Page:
Liles looked like the odd man out on the blue-line during the pre-season, something that became even more clear after Cody Franson signed. If he's not claimed by another NHL team, Liles could be assigned to the AHL's Toronto Marlies.
The 32-year-old has a US$3.875-million salary-cap hit. If he's sent to the minors, $925,000 of that would come off the Leafs' cap under the new collective bargaining agreement.
Liles said after the Leafs' pre-season finale Saturday night that he would just "hang out" while waiting for an update on his status.
"It's management, it's not something that you control as a player, whether it's me, whether it's one of the young guys," he. "It's the nature of the game we're in and the business that we're in."
Liles acknowledged the spotlight was brighter in Toronto than in other places he has played. Still, he has tried not to let speculation bother him.
"You're still a professional and you're still doing a job and that's ultimately why we're here," Liles said. "The business side is the business side, and my job is to take care of playing."
Liles scored a goal and added a primary assist against the Detroit Red Wings in the Leafs' final exhibition game.
In addition to Liles, the Leafs put forwards Trevor Smith and Troy Bodie, defenceman T.J. Brennan and Korbinian Holzer and goaltender Drew MacIntyre on waivers with the intention of sending them to the AHL. They sent Jamie Devane, Jerry D'Amigo, Andrew MacWilliam, Josh Leivo, Spencer Abbott, David Broll, Stuart Percy and Greg McKegg to the Marlies, leaving 22 players on the roster.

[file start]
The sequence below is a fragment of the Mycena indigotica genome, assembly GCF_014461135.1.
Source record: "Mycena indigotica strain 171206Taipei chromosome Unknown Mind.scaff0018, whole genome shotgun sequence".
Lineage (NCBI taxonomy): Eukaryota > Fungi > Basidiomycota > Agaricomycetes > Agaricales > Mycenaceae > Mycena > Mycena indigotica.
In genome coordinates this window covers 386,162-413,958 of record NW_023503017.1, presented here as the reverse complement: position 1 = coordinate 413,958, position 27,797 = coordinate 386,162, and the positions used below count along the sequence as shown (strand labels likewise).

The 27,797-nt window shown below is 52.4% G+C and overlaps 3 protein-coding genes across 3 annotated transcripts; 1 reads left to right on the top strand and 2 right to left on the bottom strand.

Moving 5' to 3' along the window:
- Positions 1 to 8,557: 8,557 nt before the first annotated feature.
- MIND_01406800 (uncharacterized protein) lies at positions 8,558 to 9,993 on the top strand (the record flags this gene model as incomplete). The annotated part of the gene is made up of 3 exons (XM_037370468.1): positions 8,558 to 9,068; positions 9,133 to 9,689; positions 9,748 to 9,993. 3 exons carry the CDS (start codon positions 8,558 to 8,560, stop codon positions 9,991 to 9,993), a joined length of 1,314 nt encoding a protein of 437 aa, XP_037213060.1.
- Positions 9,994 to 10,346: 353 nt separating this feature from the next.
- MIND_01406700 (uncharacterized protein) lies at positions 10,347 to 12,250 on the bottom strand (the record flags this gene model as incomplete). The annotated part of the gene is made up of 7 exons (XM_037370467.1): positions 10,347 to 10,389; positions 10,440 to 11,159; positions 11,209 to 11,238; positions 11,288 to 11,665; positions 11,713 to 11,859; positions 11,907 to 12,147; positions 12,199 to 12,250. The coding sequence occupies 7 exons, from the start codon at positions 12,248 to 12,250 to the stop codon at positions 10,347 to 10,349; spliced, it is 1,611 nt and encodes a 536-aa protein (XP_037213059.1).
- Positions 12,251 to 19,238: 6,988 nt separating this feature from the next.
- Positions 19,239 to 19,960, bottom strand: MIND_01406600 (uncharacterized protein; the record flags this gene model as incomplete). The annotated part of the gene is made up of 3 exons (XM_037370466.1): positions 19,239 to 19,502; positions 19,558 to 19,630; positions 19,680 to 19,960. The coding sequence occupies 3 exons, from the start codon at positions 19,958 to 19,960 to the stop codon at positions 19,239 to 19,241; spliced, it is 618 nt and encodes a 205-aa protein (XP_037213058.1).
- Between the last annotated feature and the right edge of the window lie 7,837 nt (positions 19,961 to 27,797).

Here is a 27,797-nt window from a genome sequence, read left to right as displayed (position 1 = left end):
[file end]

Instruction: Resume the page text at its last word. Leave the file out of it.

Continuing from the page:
One of those players is 19-year-old prospect Morgan Rielly, who could be one of seven defencemen on the opening-night roster. Rielly could play up to nine games in the NHL before Toronto burns a year of his entry-level contract.
Coach Randy Carlyle was noncommittal when asked Saturday night about Rielly being ready to play at this level.
"I think Morgan Rielly's very close," Carlyle said. "To say that, unequivocally, he's ready to play in the NHL is a tough question to ask and a tougher question to answer at this point. We know he's played very well for our hockey club, he's a talented young man and he's only going to get better. Those are the tough decisions that you're faced with."
Right-winger David Clarkson's 10-game suspension, and enforcer Frazer McLaren's broken finger make things tougher. The Leafs must be under the $64.3-million salary cap by the roster deadline of 5 p.m. Monday, and Clarkson's $5.25-million hit will continue to count.
If the Leafs stick with the 22 players currently on the roster, counting McLaren and Clarkson, right-winger Carter Ashton could be the final forward. Assuming Rielly sticks around, Toronto would open the season Tuesday in Montreal with 11 forwards and seven defencemen in the lineup.
Rielly said Saturday night he "won't have any complaints" if sent back to junior, but he feels like he's ready to play in the NHL.
"I feel like I am there, but that’s up to the coaches if they want me to play this year or not," he said. "They have a goal to reach, which is to play in the playoffs again. That’s what they ultimately want."